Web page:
Friday, September 20, 2019


Is this terrible? Of course it's terrible.

It's not terrible the way it would be if, say, Maureen Dowd were writing it. She'd have really leaned into her personal distaste for Elizabeth Warren. Brooks pretends his own distaste is just an imaginary exit-poll result:
Many pundits predicted that Warren was too much the progressive regulator in chief to win a general election. Indeed, her personal favorability remained low. But the election was about Trump....
Warren wins and Democrats pull off a congressional sweep. Then a strange thing happens:
After that election, the Republicans suffered a long, steady decline. Trump was instantly reviled by everyone — he had no loyal defenders. Only 8 percent of young people called themselves conservatives. Republican voters, mostly older, were dying out, and they weren’t making new ones. For the ensuing two decades the party didn’t resonate beyond its white rural base.
Does anyone really think that will happen? Not Trump's post-presidential unpopularity, but the decline of the GOP. I agree that Trump ought to be reviled even by the people who love him now, if the George W. Bush, Paul Ryan, and Newt Gingrich are appropriate models to go by. Yet I suspect that Trump is a special figure on the right, more important than even Saint Reagan. If he's defeated, he'll be the right's top martyr, and his defeat will be the ultimate stab in the back.

But it's the GOP's decline that makes no sense to me. Do you really think the party will just go away quietly? Do you think a billionaire class that's enjoyed decades of getting 100% of what it wants on taxes and regulations won't find some way to revive the party that's unabashedly on its side? Do you think the plutocrats won't find a way to reconstitute the GOP the way they did after Bush's defeat, when the Tea Party rebranded Republicans while carrying forward the same old resentments on guns, abortion, "big government," and race? Also, do you think Republicans won't find a way to resume winning elections through anti-democratic means?

Brooks imagines the Warren administration destroying itself. He savors his portrayal of Warren's aides as evil meritocratic villains:
The American educated class celebrated the Warren victory with dance-in-the-street euphoria. In staffing her administration, she rejected the experienced Clinton-Obama holdovers and brought in a new cadre from the progressive left.

The euphoria ended when Warren tried to pass her legislative agenda. One by one, her proposals failed in the Senate: Medicare for all, free college, decriminalizing undocumented border crossing, even the wealth tax. Democratic senators from red states, she learned, were still from red states; embracing her agenda would have been suicidal. Warren and her aides didn’t help. Fired by their sense of moral superiority, they were good at condemnation, not coalition-building.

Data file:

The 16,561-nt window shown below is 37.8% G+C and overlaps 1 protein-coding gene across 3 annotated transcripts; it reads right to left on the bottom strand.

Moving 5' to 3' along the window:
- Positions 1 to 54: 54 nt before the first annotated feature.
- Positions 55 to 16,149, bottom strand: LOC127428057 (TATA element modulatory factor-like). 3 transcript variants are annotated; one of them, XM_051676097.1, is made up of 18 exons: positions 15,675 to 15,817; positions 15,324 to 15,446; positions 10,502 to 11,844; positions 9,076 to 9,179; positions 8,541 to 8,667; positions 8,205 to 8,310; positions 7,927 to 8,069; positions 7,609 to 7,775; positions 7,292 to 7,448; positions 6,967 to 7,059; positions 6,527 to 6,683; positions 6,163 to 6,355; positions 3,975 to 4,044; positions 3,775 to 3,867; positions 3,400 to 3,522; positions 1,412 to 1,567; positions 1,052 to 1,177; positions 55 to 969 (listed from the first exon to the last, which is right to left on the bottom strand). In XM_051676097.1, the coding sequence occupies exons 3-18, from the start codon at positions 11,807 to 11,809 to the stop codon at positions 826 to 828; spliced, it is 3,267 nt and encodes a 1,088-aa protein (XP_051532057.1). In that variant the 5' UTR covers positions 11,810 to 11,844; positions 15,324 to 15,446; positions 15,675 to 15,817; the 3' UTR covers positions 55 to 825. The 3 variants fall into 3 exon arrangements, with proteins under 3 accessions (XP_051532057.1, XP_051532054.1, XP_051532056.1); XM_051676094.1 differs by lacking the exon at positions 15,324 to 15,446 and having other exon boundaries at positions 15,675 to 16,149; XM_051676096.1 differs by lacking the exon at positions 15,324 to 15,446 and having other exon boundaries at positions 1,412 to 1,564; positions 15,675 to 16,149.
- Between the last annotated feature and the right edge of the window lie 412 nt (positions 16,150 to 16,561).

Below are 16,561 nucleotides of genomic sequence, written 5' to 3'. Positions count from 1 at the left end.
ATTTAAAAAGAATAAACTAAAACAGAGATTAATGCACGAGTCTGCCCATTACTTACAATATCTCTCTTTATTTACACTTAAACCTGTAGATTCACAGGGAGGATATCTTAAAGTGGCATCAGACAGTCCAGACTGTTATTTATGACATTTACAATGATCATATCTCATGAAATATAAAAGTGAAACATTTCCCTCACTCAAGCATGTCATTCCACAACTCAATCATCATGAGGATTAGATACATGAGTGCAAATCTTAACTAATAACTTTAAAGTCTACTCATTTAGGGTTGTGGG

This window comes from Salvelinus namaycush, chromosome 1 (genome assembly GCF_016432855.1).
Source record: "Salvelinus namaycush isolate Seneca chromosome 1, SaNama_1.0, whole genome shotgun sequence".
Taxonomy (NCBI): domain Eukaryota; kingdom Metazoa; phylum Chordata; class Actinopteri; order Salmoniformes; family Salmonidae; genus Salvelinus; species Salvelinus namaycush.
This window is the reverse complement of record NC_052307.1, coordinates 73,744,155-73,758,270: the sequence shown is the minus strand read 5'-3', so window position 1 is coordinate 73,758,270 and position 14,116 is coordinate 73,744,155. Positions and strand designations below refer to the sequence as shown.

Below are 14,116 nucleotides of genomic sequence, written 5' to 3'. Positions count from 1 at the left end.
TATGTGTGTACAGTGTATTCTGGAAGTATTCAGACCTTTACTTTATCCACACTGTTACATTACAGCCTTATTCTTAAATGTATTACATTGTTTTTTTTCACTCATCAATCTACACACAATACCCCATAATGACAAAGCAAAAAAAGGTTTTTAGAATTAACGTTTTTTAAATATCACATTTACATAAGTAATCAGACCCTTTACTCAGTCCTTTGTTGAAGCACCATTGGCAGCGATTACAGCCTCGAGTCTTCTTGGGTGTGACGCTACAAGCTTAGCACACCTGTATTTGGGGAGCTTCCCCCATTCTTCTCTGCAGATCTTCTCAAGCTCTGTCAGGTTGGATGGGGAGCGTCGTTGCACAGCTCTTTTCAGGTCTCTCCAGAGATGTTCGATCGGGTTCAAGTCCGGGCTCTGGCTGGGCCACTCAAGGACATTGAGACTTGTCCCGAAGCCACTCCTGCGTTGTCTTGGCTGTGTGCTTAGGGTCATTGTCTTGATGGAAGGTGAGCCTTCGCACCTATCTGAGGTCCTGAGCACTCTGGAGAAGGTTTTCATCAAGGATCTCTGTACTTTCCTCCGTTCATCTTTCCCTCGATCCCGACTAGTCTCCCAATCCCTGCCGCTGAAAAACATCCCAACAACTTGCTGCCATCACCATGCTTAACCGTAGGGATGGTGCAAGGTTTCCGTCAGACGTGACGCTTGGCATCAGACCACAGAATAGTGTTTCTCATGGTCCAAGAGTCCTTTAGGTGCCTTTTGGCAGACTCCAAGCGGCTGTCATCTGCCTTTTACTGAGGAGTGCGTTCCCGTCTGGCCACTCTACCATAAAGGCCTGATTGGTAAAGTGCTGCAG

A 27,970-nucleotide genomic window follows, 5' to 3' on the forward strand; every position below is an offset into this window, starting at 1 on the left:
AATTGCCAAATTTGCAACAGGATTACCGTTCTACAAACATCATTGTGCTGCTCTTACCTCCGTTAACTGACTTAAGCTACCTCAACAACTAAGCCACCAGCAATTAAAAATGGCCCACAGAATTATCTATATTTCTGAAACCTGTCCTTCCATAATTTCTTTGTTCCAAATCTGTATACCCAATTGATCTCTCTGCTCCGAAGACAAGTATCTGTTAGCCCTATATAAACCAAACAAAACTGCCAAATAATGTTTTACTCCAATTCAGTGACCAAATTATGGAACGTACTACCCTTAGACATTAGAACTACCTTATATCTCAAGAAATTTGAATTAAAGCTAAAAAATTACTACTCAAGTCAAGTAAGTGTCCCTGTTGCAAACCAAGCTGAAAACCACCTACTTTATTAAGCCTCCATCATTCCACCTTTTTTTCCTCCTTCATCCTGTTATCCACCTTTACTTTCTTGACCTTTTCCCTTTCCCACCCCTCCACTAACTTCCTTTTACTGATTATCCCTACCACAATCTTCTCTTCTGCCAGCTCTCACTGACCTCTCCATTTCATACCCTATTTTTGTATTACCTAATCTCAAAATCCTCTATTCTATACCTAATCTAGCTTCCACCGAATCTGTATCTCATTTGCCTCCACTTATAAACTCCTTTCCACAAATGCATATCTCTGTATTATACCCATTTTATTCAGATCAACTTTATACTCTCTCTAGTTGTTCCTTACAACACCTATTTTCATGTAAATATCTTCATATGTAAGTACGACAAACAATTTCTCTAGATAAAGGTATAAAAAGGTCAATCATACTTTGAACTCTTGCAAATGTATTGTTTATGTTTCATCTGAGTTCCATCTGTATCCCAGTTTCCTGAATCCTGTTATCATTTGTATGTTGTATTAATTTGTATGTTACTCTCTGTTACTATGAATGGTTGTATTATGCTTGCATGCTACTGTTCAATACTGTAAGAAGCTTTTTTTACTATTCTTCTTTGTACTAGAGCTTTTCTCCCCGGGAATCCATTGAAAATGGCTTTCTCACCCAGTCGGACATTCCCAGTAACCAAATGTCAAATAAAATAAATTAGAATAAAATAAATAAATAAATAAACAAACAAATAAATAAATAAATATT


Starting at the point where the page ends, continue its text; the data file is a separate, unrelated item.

A recession hits in 2021, and now, in Brooks's scenario, we're talking about "the failure of two consecutive presidencies." (My guess is that rank-and-file Republicans will never regard the Trump presidency as anything other than a complete success.)

Brooks writes that "the nation had three political tendencies — conservative populism, progressive populism and moderate liberalism." Ultimately, moderate liberalism wins, because it's really Amurricun.
Moderate liberals had a basic faith in American institutions and thought they just needed reform. They had basic faith in capitalism and the Constitution and revered the classical liberal philosophy embedded in America’s founding. They inherited Abraham Lincoln and Frederick Douglass’s millennial nationalism, a sense that America has a special destiny as the last best hope of earth.

Progressives had much less faith in American institutions — in capitalism, the Constitution, the founding. They called for more structural change to things like the Supreme Court, the Electoral College and the basic structures of the market. Trump’s victory in 2016 had served for them as proof that racism is the dominant note in American history, that the founding was 1619, not 1776. They were willing to step on procedural liberalism in order to get radical change.
Evil progressives stole the Democratic Party from moderate liberals, but in the final reel, the heroic moderates win it back (cue stirring John Williams music). The secret weapon: thrifty, hardworking immigrants.
With the Republicans powerless and irrelevant, the war within the Democratic Party grew vicious. Progressives detested moderate liberals even more than they did conservatives. The struggle came to a head with another set of Democratic primaries in 2024.

The moderate liberals triumphed easily. It turns out that the immigrant groups, by then a large and organized force in American politics, had not lost faith in the American dream, they had not lost faith in capitalism. They simply wanted more help so they could compete within it.

By 2030, progressive populism burned out as right-wing populism had. The Democrats became the nation’s majority party. This party ran on a one-word platform: unity. After decades of culture, class and demographic warfare, moderate liberals defined America as a universal nation, a pluralistic nation, embracing all and seeking opportunity for all.

In a wildly diverse nation, voters handed power to leaders who were coalition-builders not fighters. The whole tenor of American politics changed.
None of this will happen. Brooks believes it will because he's never seen the flaws in his own party. If Democrats -- from whatever wing of the party -- win in 2020, they'll have to fight harder to stay in power than they did to gain power. The corporatist GOP will do every nasty thing imaginable to regain control. But Brooks doesn't see the nastiness, the way a fish doesn't see water -- he's been immersed in it for years.

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